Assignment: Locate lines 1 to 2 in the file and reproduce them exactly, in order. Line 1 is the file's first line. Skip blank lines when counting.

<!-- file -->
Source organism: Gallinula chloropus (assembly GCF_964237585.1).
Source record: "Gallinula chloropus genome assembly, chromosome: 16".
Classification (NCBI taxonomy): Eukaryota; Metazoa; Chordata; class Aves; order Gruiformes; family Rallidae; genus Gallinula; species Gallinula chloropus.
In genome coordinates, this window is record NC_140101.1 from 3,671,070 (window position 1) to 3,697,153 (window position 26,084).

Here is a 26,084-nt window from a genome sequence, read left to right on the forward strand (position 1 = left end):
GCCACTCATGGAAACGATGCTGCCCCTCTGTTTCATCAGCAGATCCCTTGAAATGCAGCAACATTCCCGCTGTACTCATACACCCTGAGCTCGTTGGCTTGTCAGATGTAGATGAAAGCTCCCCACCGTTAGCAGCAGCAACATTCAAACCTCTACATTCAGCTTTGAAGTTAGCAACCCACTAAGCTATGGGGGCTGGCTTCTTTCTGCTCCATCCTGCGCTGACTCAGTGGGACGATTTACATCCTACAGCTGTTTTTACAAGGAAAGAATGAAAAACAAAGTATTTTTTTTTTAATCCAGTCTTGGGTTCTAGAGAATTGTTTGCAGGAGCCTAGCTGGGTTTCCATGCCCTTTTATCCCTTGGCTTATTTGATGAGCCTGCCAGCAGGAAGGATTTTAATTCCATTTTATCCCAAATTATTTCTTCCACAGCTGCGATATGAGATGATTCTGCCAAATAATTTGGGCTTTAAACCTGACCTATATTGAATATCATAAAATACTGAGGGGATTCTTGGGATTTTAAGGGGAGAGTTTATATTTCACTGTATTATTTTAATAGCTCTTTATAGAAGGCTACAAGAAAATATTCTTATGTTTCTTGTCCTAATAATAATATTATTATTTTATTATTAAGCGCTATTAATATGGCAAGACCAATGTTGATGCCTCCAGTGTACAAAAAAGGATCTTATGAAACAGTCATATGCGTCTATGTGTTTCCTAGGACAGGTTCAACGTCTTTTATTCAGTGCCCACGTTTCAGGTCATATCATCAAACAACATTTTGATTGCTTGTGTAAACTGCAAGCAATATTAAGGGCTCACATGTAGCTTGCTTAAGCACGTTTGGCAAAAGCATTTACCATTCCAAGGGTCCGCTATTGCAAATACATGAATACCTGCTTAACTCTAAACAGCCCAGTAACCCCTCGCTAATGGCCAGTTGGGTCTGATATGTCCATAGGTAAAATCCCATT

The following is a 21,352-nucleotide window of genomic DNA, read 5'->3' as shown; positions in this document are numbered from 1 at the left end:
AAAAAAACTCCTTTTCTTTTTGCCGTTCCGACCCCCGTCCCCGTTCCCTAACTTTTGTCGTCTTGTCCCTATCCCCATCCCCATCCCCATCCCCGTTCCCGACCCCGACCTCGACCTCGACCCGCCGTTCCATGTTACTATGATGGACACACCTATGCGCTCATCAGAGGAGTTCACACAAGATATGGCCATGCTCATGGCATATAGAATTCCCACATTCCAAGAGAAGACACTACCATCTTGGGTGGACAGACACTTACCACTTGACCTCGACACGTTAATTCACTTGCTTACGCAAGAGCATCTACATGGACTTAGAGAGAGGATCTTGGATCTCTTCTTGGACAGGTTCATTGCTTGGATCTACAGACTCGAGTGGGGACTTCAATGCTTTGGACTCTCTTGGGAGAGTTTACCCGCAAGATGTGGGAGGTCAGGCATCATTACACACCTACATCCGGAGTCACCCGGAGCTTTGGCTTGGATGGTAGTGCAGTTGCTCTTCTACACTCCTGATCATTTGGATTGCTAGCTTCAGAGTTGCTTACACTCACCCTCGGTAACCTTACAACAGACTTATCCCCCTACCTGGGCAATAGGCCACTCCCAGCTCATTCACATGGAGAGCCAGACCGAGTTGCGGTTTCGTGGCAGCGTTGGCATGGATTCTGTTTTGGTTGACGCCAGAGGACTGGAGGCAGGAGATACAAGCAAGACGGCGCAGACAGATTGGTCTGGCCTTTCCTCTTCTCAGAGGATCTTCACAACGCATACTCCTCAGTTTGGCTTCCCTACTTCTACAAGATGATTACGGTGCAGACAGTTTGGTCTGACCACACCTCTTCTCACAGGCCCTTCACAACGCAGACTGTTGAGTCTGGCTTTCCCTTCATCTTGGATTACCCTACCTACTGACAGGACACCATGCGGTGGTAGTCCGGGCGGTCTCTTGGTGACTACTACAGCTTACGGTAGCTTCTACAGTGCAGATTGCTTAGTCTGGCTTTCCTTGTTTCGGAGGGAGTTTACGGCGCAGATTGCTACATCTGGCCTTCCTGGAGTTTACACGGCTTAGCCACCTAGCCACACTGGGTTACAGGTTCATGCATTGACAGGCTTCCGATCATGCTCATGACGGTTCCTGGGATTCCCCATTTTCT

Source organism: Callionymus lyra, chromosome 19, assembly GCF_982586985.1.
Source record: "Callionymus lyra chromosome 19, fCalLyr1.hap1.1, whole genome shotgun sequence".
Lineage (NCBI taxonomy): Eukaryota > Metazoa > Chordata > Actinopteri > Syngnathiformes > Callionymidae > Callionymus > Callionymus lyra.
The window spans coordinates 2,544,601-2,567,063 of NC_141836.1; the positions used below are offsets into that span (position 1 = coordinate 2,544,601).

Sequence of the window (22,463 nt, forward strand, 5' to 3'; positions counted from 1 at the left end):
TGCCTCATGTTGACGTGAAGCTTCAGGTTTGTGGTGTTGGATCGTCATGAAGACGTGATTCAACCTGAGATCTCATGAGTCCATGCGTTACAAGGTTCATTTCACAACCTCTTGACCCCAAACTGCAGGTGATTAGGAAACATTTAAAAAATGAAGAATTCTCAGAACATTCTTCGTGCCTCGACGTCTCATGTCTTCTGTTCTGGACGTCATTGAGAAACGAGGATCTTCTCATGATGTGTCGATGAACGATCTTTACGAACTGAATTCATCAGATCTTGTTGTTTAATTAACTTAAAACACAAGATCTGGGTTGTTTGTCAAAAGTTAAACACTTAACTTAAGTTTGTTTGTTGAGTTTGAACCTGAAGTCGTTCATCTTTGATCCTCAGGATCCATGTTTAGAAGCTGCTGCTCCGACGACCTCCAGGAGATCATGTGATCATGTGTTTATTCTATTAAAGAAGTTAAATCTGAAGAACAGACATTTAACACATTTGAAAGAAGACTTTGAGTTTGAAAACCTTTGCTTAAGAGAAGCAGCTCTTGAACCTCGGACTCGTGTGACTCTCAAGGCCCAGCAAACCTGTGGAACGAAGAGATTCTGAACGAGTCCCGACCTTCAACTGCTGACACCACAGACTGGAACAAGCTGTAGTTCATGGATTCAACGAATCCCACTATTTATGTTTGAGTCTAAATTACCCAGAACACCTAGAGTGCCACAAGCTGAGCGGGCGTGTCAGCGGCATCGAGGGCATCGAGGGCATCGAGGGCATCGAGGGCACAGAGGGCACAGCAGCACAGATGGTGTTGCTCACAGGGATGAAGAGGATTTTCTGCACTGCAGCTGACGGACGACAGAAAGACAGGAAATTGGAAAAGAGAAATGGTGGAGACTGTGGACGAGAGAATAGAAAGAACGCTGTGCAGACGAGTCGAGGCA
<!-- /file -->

Source organism: Gallinula chloropus (assembly GCF_964237585.1).
Source record: "Gallinula chloropus genome assembly, chromosome: 16".